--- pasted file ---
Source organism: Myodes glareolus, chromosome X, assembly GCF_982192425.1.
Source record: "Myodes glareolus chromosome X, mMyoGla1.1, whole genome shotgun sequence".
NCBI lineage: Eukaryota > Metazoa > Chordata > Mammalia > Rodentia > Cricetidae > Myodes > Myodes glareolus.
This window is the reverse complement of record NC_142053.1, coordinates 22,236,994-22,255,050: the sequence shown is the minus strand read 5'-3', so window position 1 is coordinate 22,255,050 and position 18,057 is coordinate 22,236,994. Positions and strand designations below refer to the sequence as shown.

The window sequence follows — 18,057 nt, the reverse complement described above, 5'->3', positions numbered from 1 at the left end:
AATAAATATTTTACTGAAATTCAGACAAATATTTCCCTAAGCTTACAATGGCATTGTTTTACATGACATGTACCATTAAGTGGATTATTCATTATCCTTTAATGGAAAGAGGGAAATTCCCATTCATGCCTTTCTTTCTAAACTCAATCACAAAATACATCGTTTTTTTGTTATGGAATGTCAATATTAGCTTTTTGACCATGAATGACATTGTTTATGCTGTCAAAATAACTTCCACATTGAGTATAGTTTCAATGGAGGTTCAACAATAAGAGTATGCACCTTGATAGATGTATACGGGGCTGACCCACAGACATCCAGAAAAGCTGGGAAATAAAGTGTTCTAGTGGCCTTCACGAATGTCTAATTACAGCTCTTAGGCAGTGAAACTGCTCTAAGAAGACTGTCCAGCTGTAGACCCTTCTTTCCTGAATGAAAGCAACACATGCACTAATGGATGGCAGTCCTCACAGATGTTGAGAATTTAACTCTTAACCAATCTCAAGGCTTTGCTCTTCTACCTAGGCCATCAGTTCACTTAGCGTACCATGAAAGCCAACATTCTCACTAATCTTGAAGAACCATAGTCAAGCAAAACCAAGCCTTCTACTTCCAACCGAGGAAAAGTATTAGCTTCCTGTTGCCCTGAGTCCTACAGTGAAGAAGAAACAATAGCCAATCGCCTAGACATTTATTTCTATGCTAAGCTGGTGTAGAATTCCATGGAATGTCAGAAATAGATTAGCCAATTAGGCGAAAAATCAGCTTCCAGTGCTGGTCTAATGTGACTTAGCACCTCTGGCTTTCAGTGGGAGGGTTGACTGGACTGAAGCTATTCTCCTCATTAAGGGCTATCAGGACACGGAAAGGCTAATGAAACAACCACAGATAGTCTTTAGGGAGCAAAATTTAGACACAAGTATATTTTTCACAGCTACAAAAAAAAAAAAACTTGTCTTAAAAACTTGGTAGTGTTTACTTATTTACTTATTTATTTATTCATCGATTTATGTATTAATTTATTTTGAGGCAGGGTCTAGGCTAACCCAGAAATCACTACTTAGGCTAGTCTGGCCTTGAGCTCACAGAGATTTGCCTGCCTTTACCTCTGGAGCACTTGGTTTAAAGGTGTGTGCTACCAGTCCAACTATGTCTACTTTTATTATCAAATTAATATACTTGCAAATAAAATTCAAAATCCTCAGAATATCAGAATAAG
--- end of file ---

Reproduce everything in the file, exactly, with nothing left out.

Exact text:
Source organism: Myodes glareolus, chromosome X, assembly GCF_982192425.1.
Source record: "Myodes glareolus chromosome X, mMyoGla1.1, whole genome shotgun sequence".
NCBI lineage: Eukaryota > Metazoa > Chordata > Mammalia > Rodentia > Cricetidae > Myodes > Myodes glareolus.
This window is the reverse complement of record NC_142053.1, coordinates 22,236,994-22,255,050: the sequence shown is the minus strand read 5'-3', so window position 1 is coordinate 22,255,050 and position 18,057 is coordinate 22,236,994. Positions and strand designations below refer to the sequence as shown.

The window sequence follows — 18,057 nt, the reverse complement described above, 5'->3', positions numbered from 1 at the left end:
AATAAATATTTTACTGAAATTCAGACAAATATTTCCCTAAGCTTACAATGGCATTGTTTTACATGACATGTACCATTAAGTGGATTATTCATTATCCTTTAATGGAAAGAGGGAAATTCCCATTCATGCCTTTCTTTCTAAACTCAATCACAAAATACATCGTTTTTTTGTTATGGAATGTCAATATTAGCTTTTTGACCATGAATGACATTGTTTATGCTGTCAAAATAACTTCCACATTGAGTATAGTTTCAATGGAGGTTCAACAATAAGAGTATGCACCTTGATAGATGTATACGGGGCTGACCCACAGACATCCAGAAAAGCTGGGAAATAAAGTGTTCTAGTGGCCTTCACGAATGTCTAATTACAGCTCTTAGGCAGTGAAACTGCTCTAAGAAGACTGTCCAGCTGTAGACCCTTCTTTCCTGAATGAAAGCAACACATGCACTAATGGATGGCAGTCCTCACAGATGTTGAGAATTTAACTCTTAACCAATCTCAAGGCTTTGCTCTTCTACCTAGGCCATCAGTTCACTTAGCGTACCATGAAAGCCAACATTCTCACTAATCTTGAAGAACCATAGTCAAGCAAAACCAAGCCTTCTACTTCCAACCGAGGAAAAGTATTAGCTTCCTGTTGCCCTGAGTCCTACAGTGAAGAAGAAACAATAGCCAATCGCCTAGACATTTATTTCTATGCTAAGCTGGTGTAGAATTCCATGGAATGTCAGAAATAGATTAGCCAATTAGGCGAAAAATCAGCTTCCAGTGCTGGTCTAATGTGACTTAGCACCTCTGGCTTTCAGTGGGAGGGTTGACTGGACTGAAGCTATTCTCCTCATTAAGGGCTATCAGGACACGGAAAGGCTAATGAAACAACCACAGATAGTCTTTAGGGAGCAAAATTTAGACACAAGTATATTTTTCACAGCTACAAAAAAAAAAAAACTTGTCTTAAAAACTTGGTAGTGTTTACTTATTTACTTATTTATTTATTCATCGATTTATGTATTAATTTATTTTGAGGCAGGGTCTAGGCTAACCCAGAAATCACTACTTAGGCTAGTCTGGCCTTGAGCTCACAGAGATTTGCCTGCCTTTACCTCTGGAGCACTTGGTTTAAAGGTGTGTGCTACCAGTCCAACTATGTCTACTTTTATTATCAAATTAATATACTTGCAAATAAAATTCAAAATCCTCAGAATATCAGAATAAG